Cool: Sawyer defies the Others’ explicit instructions and kisses Kate on the road gang work detail. It’s soon clear this was not about romance, but about luring the Others into attacking him so he could gauge their combat skill. Clever boy. But he loses points for later explaining his motivation to Kate in a voice loud enough to be picked by Ben’s microphones. How can the castaways at this point not be so paranoid as to speak in whispers? Don’t they watch the show?

Huh?: Sayid the master military tactician foolishly puts Sun in jeopardy by allowing Sun to make tea (!) in the docked sailboat while he and Jin stake out the jungle awaiting to ambush the Others. How can Sayid so underestimate the enemy?

Best Line: “I'm guessing most of these boys have never seen any real action. But that blond who had a gun pointed at you? She would have shot you, no problem.” – Sawyer assessing the Others to Kate. The blond he’s referring to is The Cheese Fry’s new It Girl, the Other named Juliet.

Rising: Sun, who’s turning out to be quite a dangerous character. First the flashbacks reveal her capacity for deception. As a little girl, she allows an innocent maid to be fired rather than admit her own misdeed. As a woman, she cheats on her husband and possibly allows herself to be impregnated as a result. But wait, that’s not all. Then, Sun gut shoots point-blank one of the Others, just moments after the Other claimed Sun would never do such a thing. Oops.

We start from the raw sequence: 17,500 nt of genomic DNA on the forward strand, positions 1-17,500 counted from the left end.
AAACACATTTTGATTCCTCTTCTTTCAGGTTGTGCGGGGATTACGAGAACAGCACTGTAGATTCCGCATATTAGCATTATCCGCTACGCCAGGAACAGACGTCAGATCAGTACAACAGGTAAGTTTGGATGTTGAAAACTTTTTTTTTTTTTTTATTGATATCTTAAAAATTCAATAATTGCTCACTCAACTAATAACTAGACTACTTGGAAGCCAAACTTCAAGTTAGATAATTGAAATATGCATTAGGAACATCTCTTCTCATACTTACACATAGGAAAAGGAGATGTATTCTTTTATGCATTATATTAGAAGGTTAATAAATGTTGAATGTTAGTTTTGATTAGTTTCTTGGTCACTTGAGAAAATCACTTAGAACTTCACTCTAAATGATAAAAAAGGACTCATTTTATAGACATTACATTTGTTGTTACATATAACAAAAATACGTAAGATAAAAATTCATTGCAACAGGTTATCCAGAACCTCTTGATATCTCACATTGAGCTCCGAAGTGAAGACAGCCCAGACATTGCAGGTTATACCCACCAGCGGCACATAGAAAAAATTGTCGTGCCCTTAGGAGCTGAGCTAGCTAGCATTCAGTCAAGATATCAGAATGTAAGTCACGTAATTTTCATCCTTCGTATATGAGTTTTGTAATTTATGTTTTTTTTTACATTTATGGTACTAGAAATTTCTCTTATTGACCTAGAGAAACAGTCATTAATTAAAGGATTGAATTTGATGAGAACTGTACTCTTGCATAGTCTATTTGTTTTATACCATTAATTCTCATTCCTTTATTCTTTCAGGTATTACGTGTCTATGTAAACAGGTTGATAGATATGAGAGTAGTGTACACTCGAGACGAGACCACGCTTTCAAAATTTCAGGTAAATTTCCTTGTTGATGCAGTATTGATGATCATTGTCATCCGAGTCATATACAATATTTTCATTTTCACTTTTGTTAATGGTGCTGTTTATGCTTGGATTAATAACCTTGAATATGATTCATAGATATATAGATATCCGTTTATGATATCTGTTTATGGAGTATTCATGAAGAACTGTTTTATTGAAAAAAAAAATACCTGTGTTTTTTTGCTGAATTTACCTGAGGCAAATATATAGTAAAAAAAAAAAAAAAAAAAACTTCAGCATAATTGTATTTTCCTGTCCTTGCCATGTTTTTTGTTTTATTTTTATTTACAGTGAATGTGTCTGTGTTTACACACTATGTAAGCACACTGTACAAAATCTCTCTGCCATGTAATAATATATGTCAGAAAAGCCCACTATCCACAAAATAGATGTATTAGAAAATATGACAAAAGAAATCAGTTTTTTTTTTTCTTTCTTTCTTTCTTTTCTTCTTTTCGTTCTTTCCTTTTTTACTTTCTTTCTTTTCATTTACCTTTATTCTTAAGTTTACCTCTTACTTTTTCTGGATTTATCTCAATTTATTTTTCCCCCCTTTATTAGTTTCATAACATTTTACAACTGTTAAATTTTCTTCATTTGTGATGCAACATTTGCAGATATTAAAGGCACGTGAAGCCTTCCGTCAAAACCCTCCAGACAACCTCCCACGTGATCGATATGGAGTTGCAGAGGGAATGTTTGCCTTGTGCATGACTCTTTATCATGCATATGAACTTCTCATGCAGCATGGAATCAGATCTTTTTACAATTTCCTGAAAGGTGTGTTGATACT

Battlestar Galactica “Exodus Part 1”

Cool: The New Caprica resistance has somehow constructed a huge subterranean bunker a la Hogan’s Heroes (you get to it by opening a trap door hidden under a rug) right under the Cylons’ noses.

Cooler: Tigh’s months in Cylon captivity have turned him into a cold-blooded bad ass, all military tactics and merciless determination. The eye patch doesn't hurt, either. Will Adama even recognize this guy? Which leads us to...

Coolest: Check out the look of one-eyed anguish on Tigh’s face when Ellen confesses that she did indeed give the resistance map to the Cylons to save his life.

Huh?: The Cheese Fry is reserving judgment on the Starbuck-is-a-mommy subplot. Do we really want Starbuck’s edge softened by maternal instincts? Maybe, maybe not.

Best Line (tie): “Don’t make me cry on my own hangar deck.” – Adama to Apollo as they say their awkward testosterone goodbyes. “Adama wouldn’t lie to me.” – Caprica-Boomer to D’Anna, who claims Adama and Roslin faked baby Hera’s death. This betrayal will surely test Caprica-Boomer’s new allegiance to the Colonials just in time for November sweeps.

Falling: Cally, who just doesn’t seem worthy of Tyrol’s affections. She’s a bit, well, dim and always has been, more cute puppy than anything else. Here she is, fleeing the Cylon execution site and rather than stay low and hug the ground, she runs upright in plain site of the Centurions below. Which means Tyrol has to risk the whole operation to pull Cally out of the way. Blech.